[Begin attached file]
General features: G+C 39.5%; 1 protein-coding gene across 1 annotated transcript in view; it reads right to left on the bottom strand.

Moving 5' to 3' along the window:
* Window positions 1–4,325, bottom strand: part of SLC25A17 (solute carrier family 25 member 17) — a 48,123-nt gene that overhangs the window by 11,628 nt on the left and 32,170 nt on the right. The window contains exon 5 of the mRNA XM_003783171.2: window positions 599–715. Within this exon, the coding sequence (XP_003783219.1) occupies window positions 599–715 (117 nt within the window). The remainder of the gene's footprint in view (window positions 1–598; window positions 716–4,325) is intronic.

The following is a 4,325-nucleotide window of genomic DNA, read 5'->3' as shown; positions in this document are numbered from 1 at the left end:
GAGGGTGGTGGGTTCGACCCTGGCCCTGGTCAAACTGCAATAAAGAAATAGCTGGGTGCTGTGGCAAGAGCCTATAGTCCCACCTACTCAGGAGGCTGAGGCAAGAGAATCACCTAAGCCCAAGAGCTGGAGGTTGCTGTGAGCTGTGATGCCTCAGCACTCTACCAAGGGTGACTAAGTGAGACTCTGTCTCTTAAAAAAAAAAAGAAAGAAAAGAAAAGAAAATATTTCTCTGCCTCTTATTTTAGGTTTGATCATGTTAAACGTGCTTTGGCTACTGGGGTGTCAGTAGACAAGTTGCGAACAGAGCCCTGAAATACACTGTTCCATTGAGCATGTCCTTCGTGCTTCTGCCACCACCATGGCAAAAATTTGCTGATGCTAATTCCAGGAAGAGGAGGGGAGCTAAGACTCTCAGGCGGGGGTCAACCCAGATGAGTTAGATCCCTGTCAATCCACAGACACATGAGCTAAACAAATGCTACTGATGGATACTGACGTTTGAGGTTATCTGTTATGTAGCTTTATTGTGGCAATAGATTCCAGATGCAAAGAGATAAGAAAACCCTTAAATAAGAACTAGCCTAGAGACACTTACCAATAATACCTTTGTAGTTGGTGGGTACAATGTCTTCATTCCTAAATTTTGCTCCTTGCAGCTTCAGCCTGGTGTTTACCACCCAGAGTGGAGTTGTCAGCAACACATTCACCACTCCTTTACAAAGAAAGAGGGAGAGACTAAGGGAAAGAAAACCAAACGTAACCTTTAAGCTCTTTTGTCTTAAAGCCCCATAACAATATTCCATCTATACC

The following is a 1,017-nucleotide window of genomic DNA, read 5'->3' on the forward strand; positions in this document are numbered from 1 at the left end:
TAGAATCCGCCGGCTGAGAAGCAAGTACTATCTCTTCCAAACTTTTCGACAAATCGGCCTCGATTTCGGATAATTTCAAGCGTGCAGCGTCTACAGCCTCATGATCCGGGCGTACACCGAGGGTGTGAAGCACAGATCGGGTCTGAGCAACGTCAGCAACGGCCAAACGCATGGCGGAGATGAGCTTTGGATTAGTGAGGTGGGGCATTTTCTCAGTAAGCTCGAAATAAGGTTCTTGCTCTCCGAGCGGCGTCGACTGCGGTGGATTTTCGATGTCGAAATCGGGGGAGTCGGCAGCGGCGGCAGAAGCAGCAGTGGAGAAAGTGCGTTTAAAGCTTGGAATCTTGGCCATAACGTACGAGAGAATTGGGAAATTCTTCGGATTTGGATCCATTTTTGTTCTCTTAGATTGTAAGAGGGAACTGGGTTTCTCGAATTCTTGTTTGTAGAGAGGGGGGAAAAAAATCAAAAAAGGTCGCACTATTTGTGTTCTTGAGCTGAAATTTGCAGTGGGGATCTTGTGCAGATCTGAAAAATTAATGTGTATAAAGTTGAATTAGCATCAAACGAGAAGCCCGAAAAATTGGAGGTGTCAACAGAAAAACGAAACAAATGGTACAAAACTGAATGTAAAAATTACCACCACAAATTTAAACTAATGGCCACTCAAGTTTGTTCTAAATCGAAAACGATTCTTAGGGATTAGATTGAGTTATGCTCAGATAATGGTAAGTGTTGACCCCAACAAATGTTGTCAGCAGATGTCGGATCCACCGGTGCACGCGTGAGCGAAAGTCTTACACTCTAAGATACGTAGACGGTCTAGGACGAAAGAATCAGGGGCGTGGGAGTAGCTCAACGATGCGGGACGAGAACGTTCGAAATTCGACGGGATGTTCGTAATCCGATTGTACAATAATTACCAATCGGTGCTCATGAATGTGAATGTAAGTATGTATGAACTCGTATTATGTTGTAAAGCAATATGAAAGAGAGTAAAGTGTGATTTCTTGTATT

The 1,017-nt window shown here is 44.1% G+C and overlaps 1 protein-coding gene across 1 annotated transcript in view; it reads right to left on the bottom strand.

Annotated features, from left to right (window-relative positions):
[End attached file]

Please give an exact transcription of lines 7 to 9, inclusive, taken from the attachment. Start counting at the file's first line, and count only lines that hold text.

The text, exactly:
TAGAATCCGCCGGCTGAGAAGCAAGTACTATCTCTTCCAAACTTTTCGACAAATCGGCCTCGATTTCGGATAATTTCAAGCGTGCAGCGTCTACAGCCTCATGATCCGGGCGTACACCGAGGGTGTGAAGCACAGATCGGGTCTGAGCAACGTCAGCAACGGCCAAACGCATGGCGGAGATGAGCTTTGGATTAGTGAGGTGGGGCATTTTCTCAGTAAGCTCGAAATAAGGTTCTTGCTCTCCGAGCGGCGTCGACTGCGGTGGATTTTCGATGTCGAAATCGGGGGAGTCGGCAGCGGCGGCAGAAGCAGCAGTGGAGAAAGTGCGTTTAAAGCTTGGAATCTTGGCCATAACGTACGAGAGAATTGGGAAATTCTTCGGATTTGGATCCATTTTTGTTCTCTTAGATTGTAAGAGGGAACTGGGTTTCTCGAATTCTTGTTTGTAGAGAGGGGGGAAAAAAATCAAAAAAGGTCGCACTATTTGTGTTCTTGAGCTGAAATTTGCAGTGGGGATCTTGTGCAGATCTGAAAAATTAATGTGTATAAAGTTGAATTAGCATCAAACGAGAAGCCCGAAAAATTGGAGGTGTCAACAGAAAAACGAAACAAATGGTACAAAACTGAATGTAAAAATTACCACCACAAATTTAAACTAATGGCCACTCAAGTTTGTTCTAAATCGAAAACGATTCTTAGGGATTAGATTGAGTTATGCTCAGATAATGGTAAGTGTTGACCCCAACAAATGTTGTCAGCAGATGTCGGATCCACCGGTGCACGCGTGAGCGAAAGTCTTACACTCTAAGATACGTAGACGGTCTAGGACGAAAGAATCAGGGGCGTGGGAGTAGCTCAACGATGCGGGACGAGAACGTTCGAAATTCGACGGGATGTTCGTAATCCGATTGTACAATAATTACCAATCGGTGCTCATGAATGTGAATGTAAGTATGTATGAACTCGTATTATGTTGTAAAGCAATATGAAAGAGAGTAAAGTGTGATTTCTTGTATT

The 1,017-nt window shown here is 44.1% G+C and overlaps 1 protein-coding gene across 1 annotated transcript in view; it reads right to left on the bottom strand.

Annotated features, from left to right (window-relative positions):